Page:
Friday, March 23, 2007

Is Truth Dead in Religious Journalism?

Samantha Tillich, Staff Writer

Religion reporters are relying too much on faith rather than rigorous fact-checking to prepare their stories, says a recent report by the Society for Religious Journalism. The Society estimates that one in five published news stories in religious newspapers, magazines and other media contain "serious errors or distortions of facts."

The report, due to be released today at the Society's annual meeting in New York, says the worst offenders are Web-based journals, including those sites often called "blogs." On some sites the authors analyzed, two-thirds of all articles were "completely made up." Traditional print journalism also received harsh criticism. "Many articles in the [periodicals] studied were written by clergy, a class of people notorious for half-truths, propaganda and incomplete research."

Given the sensitive nature of the subject, most people interviewed for this story did not want to be identified. One senior editor at a well-known publication for Christian professionals thought the report set the bar for excellence too high. "We are human," the editor said. "We all make mistakes. How were we to know 'The Book of Todd' isn't in the Bible?"

Burton Mackerel, publisher of The Aldersgate Gazette, defended the work of his staff. "Everyone here knows that we expect the highest level of accuracy. I will not tolerate sloppy work. If even a single error reaches the pages of the Gazette, somebody will get fired."

Mackerel continued, "I am confident of our success in this area. We have a staff of six editors and 12 assistants whose sole job is to triple-check each minute detail of every story."

A quick reading of the AG staff directory revealed that no such fact-checking team exists. True to his word, Mackerel fired his secretary.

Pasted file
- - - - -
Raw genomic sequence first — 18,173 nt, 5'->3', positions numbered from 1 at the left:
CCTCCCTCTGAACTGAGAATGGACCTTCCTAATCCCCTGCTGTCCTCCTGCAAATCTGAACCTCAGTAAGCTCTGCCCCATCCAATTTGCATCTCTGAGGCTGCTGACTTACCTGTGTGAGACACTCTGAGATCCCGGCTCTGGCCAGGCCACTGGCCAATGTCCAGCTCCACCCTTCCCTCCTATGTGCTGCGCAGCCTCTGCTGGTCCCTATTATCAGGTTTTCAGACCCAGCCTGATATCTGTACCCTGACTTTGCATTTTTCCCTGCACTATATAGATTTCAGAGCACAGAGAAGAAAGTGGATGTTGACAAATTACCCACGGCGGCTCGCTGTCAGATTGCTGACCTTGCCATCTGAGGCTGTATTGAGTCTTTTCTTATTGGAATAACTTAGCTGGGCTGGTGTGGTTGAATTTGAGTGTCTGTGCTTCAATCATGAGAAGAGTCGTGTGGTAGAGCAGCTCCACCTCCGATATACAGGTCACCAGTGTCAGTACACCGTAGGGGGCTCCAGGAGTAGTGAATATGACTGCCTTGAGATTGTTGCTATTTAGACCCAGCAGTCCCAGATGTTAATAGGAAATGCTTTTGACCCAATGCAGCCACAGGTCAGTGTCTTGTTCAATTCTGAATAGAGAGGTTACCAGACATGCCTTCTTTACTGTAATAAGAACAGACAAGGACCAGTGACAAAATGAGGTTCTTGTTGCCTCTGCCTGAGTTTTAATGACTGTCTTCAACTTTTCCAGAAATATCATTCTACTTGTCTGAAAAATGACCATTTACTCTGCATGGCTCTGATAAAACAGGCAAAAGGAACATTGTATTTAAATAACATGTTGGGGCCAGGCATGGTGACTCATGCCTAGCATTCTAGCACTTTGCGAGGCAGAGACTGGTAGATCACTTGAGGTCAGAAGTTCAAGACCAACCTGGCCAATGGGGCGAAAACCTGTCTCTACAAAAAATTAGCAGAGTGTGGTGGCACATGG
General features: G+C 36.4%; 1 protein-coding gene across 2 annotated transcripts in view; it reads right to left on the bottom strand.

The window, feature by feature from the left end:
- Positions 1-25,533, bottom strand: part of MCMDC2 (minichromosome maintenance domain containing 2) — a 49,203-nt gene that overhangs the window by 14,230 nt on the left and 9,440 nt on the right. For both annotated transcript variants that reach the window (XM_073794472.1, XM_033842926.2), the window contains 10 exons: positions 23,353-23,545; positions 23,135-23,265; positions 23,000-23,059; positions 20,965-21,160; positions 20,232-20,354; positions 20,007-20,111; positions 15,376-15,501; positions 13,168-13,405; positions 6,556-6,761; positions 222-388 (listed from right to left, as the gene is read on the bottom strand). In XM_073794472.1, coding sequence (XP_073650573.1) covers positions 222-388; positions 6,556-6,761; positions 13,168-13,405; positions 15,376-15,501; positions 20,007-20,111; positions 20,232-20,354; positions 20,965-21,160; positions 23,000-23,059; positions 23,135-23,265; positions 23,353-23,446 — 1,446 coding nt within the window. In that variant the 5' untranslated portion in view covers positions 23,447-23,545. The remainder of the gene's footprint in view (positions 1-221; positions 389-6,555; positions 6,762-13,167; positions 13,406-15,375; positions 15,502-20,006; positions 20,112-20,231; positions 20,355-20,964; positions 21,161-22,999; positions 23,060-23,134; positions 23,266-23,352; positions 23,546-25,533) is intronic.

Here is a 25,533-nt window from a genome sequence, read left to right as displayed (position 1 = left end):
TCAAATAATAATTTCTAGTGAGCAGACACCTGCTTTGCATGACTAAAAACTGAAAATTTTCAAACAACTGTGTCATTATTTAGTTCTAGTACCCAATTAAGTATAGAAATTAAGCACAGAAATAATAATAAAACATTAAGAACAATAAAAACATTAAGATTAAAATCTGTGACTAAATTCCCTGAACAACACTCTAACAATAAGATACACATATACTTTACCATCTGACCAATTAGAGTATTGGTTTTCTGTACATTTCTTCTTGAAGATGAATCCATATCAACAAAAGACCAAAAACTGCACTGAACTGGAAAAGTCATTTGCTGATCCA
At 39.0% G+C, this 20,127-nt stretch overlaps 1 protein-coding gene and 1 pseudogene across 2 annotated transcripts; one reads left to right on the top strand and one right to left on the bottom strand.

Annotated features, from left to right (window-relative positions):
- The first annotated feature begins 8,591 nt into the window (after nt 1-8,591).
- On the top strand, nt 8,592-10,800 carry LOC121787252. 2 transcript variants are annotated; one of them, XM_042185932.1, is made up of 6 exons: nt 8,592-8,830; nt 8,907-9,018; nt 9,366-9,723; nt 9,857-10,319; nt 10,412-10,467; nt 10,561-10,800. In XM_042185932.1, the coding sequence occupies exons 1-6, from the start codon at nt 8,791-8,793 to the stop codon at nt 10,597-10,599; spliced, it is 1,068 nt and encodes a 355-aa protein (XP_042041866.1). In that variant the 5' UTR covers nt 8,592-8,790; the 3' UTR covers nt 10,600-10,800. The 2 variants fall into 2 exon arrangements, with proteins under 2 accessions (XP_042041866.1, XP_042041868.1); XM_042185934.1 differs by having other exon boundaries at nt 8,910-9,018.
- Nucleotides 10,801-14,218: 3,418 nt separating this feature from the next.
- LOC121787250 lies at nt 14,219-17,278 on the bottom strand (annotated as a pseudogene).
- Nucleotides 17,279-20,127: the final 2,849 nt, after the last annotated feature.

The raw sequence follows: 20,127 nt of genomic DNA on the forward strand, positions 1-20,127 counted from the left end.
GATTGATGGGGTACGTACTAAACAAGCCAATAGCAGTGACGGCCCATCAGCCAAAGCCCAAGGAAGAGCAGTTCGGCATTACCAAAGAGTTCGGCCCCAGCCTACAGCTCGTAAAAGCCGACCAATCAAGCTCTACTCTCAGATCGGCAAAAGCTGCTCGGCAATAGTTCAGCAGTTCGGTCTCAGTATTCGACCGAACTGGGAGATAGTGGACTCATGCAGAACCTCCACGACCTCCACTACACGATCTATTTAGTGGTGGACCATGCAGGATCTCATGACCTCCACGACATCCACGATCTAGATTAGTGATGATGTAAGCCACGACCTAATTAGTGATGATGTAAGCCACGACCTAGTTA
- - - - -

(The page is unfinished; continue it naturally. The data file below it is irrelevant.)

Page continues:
The Society for Religious Journalism's annual meeting begins today and runs through next Wednesday. The full report, "Truth Is Dead: Inaccuracy in American Religious Journalism," is available at the Society's website.

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Monday, March 12, 2007

Da Vinci and Broadway to Collide This Fall

Gerald Calvin, Staff Writer

Controversial author Dan Brown is collaborating with composer Andrew Lloyd Webber to produce what could be the most lucrative Broadway production ever. Brown's publicist released a statement yesterday announcing that Brown and Webber would follow the author's best-selling book The Da Vinci Code and feature film of the same name with a new project, Da Vinci Code: The Musical.

"What Cats did for cat love affairs," the statement reads, "Da Vinci Code: The Musical will do for the love affair between Jesus and Mary Magdalene. Mr. Brown and Mr. Webber will set a new standard for Broadway shows of the future."

Several stars have already signed on to play leading roles. Celine Dion has agreed to play heroine Sophie Neveu; Ric Ocasec, lead singer of the rock group The Cars, will play hero Robert Langdon; and fitness guru Richard Simmons will fill the role of the self-flagellating albino hit man monk Silas.

"I am so excited about this!" bubbled Simmons as he was entering a studio for a taping of his newest project, Sweating to the Gnostics. "I have always wanted to do Broadway! I just love Celine!" Simmons kissed the interviewer and then danced into the studio.

Brown and Webber have already begun work on the score. Brown has provided the inspiration for the unique lyrics, and Webber will fill in the music. The press release listed several of the songs to be featured: "Paris Nights," "Look at Me, I'm Sophie Neveu," "Shakin' at the Louvre Hop," "Art School Dropout," and "We Fit Together."